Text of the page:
Our business office manager required that nonexempt people get their hours in by a deadline. If you didn’t, you weren’t going to get paid for that week. We had a “lagging” system, which meant your pay check did not cover the days all the way up to the day the check was cut — it was some make-believe two-week span, which precessed in a way that was unpredictable unless you had a printout of the complicated calendar showing what days which paycheck covered. Really, all you could do was enter your hours as honestly as possible and hope it all worked out correctly. If you unexpectedly had to take sick leave or vacation time that wasn’t reflected on a paycheck, you would enter it the following pay period.

    Arizona is a third-world country, and so California’s law may be different. But I’ll bet there’s some exception that makes these shenanigans allowable.

  13. Revanche says:

    @Ruth: That’s always been my experience.

    @Shelley: Not the employees, they don’t know better. 🙂

    @paragon2pieces, Investing Newbie, Rina: I have zero input in the system – payroll dates were determined by the payroll (3rd party) provider and the HR guy in-house who wanted extra time to review and approve. Except .. what sense does it make to approve prognostication?

    @Marci: Non-salaried, non-exempt. They are eligible for overtime (though we rarely ever approve it).

    @Jonesie, Ella, eemusings: It wouldn’t bother me quite so much (yes, it would) if I didn’t have to sign those suckers. Now I’m on the hook too! And I know better.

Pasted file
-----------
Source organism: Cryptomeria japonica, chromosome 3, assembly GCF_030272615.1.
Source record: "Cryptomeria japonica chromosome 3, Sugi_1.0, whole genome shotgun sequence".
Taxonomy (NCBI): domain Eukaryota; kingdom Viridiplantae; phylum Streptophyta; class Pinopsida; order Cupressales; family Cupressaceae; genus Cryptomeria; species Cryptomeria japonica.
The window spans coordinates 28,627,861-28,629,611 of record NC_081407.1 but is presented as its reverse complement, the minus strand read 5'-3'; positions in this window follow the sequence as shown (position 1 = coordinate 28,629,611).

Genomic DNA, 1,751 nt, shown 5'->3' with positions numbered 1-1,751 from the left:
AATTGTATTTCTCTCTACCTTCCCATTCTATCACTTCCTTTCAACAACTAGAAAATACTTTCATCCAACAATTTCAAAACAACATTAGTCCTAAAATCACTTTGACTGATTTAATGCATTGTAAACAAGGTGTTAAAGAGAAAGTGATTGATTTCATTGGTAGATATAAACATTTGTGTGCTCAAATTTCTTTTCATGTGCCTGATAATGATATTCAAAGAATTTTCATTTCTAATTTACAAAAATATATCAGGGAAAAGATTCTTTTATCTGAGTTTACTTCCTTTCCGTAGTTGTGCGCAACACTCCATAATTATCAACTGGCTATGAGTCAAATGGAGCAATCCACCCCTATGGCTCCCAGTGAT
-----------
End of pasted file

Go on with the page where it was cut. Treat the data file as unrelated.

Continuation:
@Bucksome, Aaren: I’d be much more comfortable with that.

    @Funny: CA’s got the strictest labor laws in the country, I think, so the fact that this “works” boggles my mind. But I did just come from a large institution that can get sued bigtime with so many employees.

  14. I get pretty annoyed by my company’s strict labor recording rules, but this system is no better.

    It should benefit you, though, right? Just make sure to take your sick days & unplanned vacation days during that second week!

  15. Revanche says:

    @paranoidasteroid: It doesn’t actually, since I only report once a month IF I took sick or vacation days.

    It benefits them if they’re willing to lie, but they have no way of knowing that I keep a record of their callouts to compare to their timesheets.

  16. In Debt says:

    I’m not in California, but I am paid hourly on a semi-monthly payroll (15th and last day of month). Electronic time sheets are critical to our billings, and are to be input by noon of the next business day — every day! But, I’m paid a pay cycle behind. So the time sheet I turned in on the 15th will be my check for April 30th.